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Should ‘State’ Agencies Be Exempt From HIPAA? MD Anderson Says Yes

After failing to convince HHS administrative law judges (ALJs) that research data doesn’t have to be protected under HIPAA, the University of Texas MD Anderson Cancer Center has filed its third appeal to try to keep from paying $4.358 million for breaches in 2012 and 2013 that collectively exposed information about approximately 35,000 individuals.

In early April, MD Anderson filed suit against HHS Secretary Alex Azar in the U.S. District Court for the Southern District of Texas; this time it is arguing that the Office for Civil Rights (OCR) lacks the authority under HIPAA to fine MD Anderson because it is a type of state agency and that the fines imposed are excessive. Both arguments were also advanced at the ALJ level, but those judges said they did not have the jurisdiction to address them.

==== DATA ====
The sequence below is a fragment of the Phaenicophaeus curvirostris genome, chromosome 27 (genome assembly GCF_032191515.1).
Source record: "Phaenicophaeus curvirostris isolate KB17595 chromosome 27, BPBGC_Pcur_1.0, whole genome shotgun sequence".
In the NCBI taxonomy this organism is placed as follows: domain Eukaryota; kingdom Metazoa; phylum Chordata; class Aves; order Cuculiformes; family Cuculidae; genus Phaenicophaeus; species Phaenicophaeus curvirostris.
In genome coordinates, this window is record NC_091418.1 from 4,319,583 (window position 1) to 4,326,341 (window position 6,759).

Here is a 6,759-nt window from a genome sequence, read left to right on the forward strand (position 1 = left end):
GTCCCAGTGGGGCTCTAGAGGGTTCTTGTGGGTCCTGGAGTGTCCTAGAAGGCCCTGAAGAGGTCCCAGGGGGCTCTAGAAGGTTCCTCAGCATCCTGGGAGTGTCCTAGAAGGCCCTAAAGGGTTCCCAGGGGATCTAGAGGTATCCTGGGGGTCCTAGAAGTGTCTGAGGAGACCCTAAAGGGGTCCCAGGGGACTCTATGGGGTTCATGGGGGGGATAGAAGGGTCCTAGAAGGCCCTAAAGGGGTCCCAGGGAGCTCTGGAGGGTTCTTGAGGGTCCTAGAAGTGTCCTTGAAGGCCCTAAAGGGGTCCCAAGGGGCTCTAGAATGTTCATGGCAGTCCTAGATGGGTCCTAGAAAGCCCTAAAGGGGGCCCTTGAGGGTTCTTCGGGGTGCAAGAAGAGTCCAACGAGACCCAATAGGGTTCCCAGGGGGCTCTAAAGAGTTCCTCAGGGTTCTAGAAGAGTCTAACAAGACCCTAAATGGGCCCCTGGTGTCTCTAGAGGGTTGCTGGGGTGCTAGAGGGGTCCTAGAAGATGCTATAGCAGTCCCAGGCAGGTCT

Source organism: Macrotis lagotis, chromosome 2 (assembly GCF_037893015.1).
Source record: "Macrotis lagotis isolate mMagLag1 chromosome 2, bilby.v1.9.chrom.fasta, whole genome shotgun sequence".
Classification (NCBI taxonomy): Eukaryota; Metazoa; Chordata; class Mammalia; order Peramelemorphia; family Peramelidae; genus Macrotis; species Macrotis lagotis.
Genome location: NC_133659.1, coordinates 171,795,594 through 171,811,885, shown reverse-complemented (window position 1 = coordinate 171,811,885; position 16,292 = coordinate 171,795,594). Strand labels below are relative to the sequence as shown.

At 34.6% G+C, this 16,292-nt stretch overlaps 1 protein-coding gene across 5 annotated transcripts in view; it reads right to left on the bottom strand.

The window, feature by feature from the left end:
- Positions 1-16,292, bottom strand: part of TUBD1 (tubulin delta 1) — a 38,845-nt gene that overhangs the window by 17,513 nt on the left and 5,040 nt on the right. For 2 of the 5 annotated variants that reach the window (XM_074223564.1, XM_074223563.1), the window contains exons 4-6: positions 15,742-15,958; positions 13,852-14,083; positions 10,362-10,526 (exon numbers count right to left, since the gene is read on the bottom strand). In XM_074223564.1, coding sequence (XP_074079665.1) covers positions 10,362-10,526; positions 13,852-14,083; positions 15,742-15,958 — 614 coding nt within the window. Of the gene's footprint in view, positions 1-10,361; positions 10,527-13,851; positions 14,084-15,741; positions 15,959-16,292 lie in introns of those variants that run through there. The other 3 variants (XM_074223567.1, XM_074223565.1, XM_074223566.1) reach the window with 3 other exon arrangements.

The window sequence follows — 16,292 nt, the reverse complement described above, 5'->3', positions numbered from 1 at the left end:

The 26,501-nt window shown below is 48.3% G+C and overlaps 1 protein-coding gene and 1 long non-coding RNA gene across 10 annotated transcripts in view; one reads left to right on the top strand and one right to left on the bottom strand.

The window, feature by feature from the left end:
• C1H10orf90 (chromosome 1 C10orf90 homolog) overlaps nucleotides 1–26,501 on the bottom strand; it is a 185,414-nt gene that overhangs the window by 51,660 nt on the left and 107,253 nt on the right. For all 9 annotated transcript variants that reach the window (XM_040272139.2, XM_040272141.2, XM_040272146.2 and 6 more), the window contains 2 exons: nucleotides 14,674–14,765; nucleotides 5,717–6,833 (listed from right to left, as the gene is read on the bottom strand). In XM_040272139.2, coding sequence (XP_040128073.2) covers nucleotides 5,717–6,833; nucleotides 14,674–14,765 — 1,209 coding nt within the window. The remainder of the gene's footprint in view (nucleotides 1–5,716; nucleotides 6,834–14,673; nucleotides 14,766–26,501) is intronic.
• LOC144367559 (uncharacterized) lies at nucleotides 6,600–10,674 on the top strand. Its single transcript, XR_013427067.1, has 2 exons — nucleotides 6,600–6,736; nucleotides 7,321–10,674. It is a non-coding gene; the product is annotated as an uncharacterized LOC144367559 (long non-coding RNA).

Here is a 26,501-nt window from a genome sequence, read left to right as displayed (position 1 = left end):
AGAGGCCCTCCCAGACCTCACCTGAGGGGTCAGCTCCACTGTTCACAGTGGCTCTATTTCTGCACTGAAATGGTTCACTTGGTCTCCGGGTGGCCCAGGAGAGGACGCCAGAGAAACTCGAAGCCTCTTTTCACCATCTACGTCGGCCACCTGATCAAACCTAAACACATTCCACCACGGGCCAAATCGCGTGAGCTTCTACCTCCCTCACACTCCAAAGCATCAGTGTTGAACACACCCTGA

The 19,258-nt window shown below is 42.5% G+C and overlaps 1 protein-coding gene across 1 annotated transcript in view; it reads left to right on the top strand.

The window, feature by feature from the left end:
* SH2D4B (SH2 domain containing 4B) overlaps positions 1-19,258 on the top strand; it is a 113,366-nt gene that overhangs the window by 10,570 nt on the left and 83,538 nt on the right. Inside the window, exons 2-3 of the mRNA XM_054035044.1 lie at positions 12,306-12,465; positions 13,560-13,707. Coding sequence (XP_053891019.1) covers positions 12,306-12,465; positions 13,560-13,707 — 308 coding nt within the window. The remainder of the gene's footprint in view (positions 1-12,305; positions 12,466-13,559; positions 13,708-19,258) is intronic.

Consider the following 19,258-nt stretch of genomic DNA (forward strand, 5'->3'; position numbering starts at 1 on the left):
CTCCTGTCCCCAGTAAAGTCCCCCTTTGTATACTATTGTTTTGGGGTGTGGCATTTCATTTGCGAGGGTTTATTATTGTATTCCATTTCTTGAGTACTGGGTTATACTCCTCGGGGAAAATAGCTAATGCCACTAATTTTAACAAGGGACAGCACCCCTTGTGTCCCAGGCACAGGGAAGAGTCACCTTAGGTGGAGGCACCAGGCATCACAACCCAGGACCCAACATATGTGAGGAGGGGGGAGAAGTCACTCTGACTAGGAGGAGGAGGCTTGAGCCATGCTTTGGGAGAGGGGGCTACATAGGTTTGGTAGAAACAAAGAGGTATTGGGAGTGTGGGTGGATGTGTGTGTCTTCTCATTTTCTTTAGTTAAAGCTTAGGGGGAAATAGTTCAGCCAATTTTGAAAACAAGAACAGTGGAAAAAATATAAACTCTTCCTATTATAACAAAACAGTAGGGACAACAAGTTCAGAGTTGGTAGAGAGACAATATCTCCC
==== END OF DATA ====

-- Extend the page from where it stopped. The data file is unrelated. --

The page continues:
HHS has not yet filed its response. But to its argument that OCR exceeded allowable fines, MD Anderson seems already to have won. Just a few weeks after its suit was filed, OCR announced it would no longer apply an across-the-board annual maximum of $1.5 million, regardless of the severity of the violation. If the new fines are applied to MD Anderson, it would signal a big win for it.

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